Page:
Enjoying a cold one is probably your preferred way to wind down a long day. However, you might be paying more for your beer than you once did. Beer lovers around the nation are experiencing higher prices for their preferred brews. While you might chalk that up to little more than the lingering economic problems, there are quite a few other factors at play here. The cost for beer has risen by about 3%, though some drinkers will pay more than this to enjoy a frothy beverage. What’s behind the price increase?
Trouble for Hops
One of the most important ingredients in any beer is hops. This ingredient adds bitterness and flavor, but also helps to protect the brew from the ravages of aging, extending its life considerably. The problem here is the rising cost for many different types of hops. The supply of hops has dropped a lot recently, particularly due to the poor harvest in Bavaria – where a large percentage of the world’s hop harvest comes from. As the supply for something goes down and demand rises, you can expect prices to go up. It’s simply the law of supply and demand.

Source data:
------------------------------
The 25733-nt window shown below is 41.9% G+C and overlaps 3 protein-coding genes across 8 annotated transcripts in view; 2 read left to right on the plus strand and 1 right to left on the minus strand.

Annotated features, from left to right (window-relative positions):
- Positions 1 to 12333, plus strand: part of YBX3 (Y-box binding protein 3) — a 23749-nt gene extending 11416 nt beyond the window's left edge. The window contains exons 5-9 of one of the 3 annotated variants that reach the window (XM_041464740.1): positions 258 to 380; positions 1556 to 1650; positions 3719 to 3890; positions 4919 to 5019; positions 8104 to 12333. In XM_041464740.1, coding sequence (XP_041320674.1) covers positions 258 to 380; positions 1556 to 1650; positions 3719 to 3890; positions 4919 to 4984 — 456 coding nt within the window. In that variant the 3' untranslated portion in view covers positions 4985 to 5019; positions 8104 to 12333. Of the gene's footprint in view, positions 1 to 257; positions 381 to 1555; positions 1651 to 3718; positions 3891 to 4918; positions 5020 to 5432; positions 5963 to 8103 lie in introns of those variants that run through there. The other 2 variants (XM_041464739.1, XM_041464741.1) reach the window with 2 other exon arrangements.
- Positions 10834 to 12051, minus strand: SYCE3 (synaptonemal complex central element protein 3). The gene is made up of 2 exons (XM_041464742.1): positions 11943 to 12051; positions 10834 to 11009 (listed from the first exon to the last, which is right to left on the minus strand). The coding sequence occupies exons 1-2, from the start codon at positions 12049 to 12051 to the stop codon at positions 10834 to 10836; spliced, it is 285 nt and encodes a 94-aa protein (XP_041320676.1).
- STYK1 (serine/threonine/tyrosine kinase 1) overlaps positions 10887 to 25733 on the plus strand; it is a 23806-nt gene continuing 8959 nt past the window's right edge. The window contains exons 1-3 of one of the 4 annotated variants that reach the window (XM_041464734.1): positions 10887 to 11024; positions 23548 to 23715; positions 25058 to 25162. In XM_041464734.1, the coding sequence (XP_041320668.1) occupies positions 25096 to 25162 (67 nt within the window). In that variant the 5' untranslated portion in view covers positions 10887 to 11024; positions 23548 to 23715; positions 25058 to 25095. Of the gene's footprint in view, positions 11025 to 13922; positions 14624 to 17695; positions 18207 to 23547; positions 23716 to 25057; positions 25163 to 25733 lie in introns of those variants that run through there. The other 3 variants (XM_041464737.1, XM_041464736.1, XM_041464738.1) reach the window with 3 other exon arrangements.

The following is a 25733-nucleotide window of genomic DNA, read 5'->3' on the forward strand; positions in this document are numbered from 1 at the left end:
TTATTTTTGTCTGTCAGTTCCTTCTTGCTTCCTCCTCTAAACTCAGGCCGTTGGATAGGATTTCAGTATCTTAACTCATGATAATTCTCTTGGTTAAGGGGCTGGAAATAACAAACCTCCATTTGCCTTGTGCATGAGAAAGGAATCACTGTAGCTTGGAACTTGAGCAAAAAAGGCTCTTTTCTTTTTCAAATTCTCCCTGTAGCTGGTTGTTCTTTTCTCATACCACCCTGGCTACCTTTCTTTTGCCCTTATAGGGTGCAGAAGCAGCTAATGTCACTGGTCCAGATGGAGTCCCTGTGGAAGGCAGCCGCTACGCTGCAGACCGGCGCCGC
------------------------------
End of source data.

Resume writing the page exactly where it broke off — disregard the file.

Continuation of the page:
Grain Production Slows
Grain is another vital ingredient for beer – perhaps the most important, beyond good water. The problem here is that the world’s grain production has been dropping for some time. Canada suffered a terrible reduction in their grain production and the same is happening in the Ukraine. With less grain available but the demand for beer growing on all fronts, the prices will keep going up until the world once again has a surplus. You also have to divide the supply of grains available between the myriad uses – livestock feed, bread and food production and more. It all adds up to a small supply.
Transportation Costs Increasing
You’ve definitely noticed the higher prices at the fuel pump recently. Breweries are noticing the same thing but they’re hit twice with those high charges. First, they have to pay for supplies to be shipped to them. Second, they have to pay for distribution for their products. That all adds up to a lot of money being paid just to ship beer and ingredients around the world and you can bet that cost is going to be passed on to you.
These are only a few of the reasons behind the higher prices you’re paying for your preferred brew at the checkout counter.